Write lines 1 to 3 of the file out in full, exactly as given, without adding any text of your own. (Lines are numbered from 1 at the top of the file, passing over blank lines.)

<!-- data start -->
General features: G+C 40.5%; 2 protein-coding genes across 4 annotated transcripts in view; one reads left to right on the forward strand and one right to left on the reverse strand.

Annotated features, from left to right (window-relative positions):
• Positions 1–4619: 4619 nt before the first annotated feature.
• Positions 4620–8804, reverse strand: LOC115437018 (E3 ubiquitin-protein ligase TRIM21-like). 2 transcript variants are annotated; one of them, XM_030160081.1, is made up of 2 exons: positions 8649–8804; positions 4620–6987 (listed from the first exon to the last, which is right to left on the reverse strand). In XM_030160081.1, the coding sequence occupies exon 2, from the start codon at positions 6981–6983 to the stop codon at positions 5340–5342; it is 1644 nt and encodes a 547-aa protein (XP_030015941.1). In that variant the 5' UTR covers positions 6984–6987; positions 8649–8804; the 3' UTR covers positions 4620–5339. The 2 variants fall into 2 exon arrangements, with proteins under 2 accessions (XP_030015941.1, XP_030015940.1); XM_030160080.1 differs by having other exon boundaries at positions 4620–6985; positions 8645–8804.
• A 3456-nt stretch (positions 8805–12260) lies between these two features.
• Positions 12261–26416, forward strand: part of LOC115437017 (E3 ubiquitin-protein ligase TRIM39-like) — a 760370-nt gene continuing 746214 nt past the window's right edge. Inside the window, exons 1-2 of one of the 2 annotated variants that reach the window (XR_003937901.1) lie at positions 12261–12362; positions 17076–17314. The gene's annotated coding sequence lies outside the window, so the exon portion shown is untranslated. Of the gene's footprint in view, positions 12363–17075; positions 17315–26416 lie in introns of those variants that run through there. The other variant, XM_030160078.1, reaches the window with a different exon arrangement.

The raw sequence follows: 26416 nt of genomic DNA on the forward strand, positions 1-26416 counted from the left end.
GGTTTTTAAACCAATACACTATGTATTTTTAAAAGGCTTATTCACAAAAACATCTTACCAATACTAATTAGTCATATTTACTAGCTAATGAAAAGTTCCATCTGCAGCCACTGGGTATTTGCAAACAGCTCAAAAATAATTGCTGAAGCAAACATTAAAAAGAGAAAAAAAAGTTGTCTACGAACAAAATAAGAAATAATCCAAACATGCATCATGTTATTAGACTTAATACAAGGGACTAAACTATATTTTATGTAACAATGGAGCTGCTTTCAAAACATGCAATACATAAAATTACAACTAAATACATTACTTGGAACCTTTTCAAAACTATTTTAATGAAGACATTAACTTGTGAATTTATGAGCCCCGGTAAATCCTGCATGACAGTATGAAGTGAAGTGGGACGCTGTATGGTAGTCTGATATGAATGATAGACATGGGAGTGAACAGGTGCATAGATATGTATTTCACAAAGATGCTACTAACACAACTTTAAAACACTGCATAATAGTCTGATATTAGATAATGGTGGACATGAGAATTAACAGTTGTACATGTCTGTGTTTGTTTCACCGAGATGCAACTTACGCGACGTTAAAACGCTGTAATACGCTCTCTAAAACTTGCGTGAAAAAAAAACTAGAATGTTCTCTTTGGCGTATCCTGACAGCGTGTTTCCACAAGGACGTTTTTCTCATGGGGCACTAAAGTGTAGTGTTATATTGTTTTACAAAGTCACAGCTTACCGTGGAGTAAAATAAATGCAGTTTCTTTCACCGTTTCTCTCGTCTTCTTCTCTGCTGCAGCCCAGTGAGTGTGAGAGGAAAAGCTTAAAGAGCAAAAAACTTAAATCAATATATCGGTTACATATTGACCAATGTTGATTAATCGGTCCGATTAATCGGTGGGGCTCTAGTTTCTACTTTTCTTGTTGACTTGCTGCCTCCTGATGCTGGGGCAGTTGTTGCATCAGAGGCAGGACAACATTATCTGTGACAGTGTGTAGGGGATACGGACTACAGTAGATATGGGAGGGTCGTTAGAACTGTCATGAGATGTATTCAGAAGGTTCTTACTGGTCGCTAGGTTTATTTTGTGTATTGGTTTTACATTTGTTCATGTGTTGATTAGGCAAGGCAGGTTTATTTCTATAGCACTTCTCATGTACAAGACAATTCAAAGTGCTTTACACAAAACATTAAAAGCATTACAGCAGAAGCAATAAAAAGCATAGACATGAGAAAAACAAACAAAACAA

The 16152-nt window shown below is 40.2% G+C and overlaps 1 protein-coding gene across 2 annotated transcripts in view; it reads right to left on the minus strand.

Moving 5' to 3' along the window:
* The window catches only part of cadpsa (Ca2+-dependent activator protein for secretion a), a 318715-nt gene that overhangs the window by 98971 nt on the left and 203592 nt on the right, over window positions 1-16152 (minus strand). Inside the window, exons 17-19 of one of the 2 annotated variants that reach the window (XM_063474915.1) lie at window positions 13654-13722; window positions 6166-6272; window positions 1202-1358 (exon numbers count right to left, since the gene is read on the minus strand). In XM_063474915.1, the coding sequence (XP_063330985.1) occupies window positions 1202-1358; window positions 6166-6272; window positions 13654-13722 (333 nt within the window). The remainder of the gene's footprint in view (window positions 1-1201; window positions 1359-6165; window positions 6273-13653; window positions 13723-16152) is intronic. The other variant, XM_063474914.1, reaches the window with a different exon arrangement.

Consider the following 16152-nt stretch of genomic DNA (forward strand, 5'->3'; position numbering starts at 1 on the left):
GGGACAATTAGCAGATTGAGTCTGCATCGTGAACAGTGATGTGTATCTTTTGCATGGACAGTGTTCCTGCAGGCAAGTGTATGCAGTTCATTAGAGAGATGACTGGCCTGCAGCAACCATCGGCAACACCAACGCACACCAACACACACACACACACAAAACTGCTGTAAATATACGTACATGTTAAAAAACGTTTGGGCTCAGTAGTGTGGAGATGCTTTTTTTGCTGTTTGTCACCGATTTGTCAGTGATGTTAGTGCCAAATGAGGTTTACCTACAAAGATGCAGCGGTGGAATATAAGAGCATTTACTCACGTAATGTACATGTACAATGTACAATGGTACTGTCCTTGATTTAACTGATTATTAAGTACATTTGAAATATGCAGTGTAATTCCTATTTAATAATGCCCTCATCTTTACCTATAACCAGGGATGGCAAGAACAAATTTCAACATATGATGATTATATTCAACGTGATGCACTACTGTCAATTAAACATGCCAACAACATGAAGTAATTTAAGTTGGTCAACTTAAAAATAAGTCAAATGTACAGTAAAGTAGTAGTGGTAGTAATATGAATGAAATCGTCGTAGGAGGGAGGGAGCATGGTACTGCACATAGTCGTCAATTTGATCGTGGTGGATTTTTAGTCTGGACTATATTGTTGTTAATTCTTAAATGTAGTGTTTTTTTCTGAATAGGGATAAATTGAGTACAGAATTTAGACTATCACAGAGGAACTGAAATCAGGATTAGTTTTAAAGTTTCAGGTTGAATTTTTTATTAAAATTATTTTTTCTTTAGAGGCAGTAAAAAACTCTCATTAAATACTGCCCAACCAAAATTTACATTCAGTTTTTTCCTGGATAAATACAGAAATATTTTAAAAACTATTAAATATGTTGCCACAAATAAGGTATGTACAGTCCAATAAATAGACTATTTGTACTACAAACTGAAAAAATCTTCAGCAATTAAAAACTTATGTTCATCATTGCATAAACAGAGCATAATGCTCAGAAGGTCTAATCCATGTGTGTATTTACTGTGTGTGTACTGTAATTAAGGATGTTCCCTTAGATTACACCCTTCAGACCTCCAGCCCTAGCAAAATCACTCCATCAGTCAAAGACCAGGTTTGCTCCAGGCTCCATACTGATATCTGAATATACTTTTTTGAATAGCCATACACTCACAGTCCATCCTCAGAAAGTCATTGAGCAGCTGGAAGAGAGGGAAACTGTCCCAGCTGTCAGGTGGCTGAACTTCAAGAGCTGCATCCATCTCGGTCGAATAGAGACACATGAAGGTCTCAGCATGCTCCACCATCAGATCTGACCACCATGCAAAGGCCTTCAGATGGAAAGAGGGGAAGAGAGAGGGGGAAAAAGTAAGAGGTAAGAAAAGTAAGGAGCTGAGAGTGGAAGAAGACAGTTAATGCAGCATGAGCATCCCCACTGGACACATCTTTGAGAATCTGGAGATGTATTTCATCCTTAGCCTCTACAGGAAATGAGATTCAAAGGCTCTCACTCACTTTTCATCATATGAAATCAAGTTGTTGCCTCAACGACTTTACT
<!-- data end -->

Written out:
General features: G+C 40.5%; 2 protein-coding genes across 4 annotated transcripts in view; one reads left to right on the forward strand and one right to left on the reverse strand.

Annotated features, from left to right (window-relative positions):
• Positions 1–4619: 4619 nt before the first annotated feature.